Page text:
Access Denied: The Practice and Policy of Global Internet Filtering

Networks, the Internet, and Cloud Computing, Internet, Search and Advertising and Media and Content

Article Snapshot


Ronald Deibert, John Palfrey, Rafal Rohozinski and Jonathan Zittrain


MIT Press, 2008


This books surveys censorship and filtering of the Internet around the world.

Policy Relevance

Many countries around the world try to censor or control Internet content, with some success. Efforts to understand and resist filtering are just beginning.

Main Points

  • Some countries use filtering technology to stop citizens from accessing information on the Internet that is considered too sensitive for cultural, political, or security reasons. The information blocked includes topics like sexuality and religion.
  • About 40 nations filter Internet content. Most of these nations are in east Asia, the Middle East and North Africa, and central Asia. China’s filtering is the most extensive.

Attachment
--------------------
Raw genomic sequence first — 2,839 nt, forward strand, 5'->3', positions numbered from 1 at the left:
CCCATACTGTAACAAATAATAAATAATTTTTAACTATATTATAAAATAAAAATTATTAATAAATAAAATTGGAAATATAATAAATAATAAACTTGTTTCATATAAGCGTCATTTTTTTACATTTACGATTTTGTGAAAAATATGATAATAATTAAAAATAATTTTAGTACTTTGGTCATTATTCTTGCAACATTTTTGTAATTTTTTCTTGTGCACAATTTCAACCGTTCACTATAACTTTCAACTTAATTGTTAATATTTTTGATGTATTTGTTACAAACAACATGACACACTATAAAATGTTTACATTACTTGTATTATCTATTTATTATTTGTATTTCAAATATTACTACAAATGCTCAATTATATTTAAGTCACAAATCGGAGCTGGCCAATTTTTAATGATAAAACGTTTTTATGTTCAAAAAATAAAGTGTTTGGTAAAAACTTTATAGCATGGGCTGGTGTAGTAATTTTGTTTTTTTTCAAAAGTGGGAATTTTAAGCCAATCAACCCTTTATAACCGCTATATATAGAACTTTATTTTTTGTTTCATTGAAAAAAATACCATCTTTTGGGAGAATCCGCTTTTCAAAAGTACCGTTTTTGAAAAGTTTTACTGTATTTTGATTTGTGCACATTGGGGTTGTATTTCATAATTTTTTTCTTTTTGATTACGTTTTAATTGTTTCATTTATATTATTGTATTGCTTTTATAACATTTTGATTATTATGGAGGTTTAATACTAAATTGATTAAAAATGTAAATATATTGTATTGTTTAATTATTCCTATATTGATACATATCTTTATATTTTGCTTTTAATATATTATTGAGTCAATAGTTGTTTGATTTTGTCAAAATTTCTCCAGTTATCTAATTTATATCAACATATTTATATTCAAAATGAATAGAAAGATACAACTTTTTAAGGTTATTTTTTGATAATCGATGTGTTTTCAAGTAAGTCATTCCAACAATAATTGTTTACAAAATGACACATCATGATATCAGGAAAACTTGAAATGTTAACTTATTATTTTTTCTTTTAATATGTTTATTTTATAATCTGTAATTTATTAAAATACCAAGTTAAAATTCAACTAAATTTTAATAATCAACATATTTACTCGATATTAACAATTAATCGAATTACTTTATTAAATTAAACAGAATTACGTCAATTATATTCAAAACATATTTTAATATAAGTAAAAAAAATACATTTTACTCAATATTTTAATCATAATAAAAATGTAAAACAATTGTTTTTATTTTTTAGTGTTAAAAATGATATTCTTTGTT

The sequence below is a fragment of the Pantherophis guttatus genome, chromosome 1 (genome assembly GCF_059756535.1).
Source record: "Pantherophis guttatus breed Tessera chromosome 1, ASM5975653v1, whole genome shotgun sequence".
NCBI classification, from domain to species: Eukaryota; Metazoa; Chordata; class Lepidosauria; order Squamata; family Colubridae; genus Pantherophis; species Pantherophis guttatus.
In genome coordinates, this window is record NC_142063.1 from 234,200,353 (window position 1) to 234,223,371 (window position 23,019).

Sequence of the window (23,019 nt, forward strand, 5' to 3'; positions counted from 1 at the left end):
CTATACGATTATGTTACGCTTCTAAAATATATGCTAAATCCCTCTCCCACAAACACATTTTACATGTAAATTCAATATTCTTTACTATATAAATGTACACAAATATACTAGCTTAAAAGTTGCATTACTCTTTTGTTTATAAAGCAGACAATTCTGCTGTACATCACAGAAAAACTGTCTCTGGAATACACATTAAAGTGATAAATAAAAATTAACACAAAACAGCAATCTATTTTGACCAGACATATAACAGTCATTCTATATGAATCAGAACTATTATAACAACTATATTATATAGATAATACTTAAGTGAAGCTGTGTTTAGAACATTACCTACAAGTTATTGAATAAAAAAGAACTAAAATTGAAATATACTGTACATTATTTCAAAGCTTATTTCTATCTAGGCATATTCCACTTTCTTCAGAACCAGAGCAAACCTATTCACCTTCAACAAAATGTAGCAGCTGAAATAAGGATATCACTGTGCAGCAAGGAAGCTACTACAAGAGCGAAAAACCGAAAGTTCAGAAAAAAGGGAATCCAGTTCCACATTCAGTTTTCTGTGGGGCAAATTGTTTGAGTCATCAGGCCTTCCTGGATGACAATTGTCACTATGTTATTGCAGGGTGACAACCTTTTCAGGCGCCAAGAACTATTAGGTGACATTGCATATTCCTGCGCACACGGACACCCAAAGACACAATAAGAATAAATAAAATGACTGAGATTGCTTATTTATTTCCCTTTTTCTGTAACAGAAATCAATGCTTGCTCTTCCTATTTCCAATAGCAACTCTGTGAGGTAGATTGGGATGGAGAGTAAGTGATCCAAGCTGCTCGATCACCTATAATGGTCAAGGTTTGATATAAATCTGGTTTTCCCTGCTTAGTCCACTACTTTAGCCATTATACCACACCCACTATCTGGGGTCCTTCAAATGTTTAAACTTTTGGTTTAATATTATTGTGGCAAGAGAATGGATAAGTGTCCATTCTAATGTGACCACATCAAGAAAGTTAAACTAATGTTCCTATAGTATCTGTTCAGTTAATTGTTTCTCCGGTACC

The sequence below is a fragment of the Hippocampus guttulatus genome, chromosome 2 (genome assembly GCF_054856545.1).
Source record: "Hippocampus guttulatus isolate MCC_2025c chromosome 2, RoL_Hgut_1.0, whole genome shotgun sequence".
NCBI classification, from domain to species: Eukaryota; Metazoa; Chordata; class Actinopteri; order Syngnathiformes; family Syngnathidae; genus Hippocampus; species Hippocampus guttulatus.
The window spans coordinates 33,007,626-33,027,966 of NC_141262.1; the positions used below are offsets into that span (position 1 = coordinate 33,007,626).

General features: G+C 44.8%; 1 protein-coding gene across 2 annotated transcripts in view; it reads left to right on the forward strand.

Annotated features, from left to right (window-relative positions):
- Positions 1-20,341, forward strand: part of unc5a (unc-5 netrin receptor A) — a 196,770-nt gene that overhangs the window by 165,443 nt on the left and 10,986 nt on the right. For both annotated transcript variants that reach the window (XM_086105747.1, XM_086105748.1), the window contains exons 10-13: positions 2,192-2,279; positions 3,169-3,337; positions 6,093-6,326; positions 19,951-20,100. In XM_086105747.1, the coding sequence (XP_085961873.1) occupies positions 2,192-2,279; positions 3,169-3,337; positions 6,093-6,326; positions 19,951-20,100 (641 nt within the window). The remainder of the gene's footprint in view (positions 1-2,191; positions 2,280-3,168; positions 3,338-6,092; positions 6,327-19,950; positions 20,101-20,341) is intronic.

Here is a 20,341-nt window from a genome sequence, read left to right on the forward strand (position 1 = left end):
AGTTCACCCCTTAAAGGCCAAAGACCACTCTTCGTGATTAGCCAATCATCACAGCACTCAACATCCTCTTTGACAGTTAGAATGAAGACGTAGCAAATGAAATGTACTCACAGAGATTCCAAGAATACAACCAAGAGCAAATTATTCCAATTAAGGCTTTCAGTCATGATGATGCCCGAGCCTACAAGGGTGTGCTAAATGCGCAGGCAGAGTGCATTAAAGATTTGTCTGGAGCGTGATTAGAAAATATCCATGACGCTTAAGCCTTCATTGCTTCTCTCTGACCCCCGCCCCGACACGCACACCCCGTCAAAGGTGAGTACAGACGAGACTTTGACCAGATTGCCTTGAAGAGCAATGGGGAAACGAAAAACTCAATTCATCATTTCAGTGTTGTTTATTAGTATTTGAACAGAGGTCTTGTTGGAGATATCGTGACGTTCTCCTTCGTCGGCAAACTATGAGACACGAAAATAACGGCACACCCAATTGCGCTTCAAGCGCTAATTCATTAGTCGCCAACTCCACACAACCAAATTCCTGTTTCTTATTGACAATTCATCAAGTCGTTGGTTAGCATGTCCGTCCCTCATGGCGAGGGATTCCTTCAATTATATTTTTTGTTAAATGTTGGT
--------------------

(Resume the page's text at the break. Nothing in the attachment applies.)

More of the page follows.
• International human rights laws should apply to filtering. Efforts to apply these principles through existing organizations are under way.
  • Corporations that provide Internet-related services become participants in filtering, and should begin to work on a code of conduct to guide them in their activities with filtering states. If they present a united front they can resist excessive state demands.
  • While the technologies used for filtering are always being upgraded and new methods are developed, the Internet’s complexity makes it very hard to control. 

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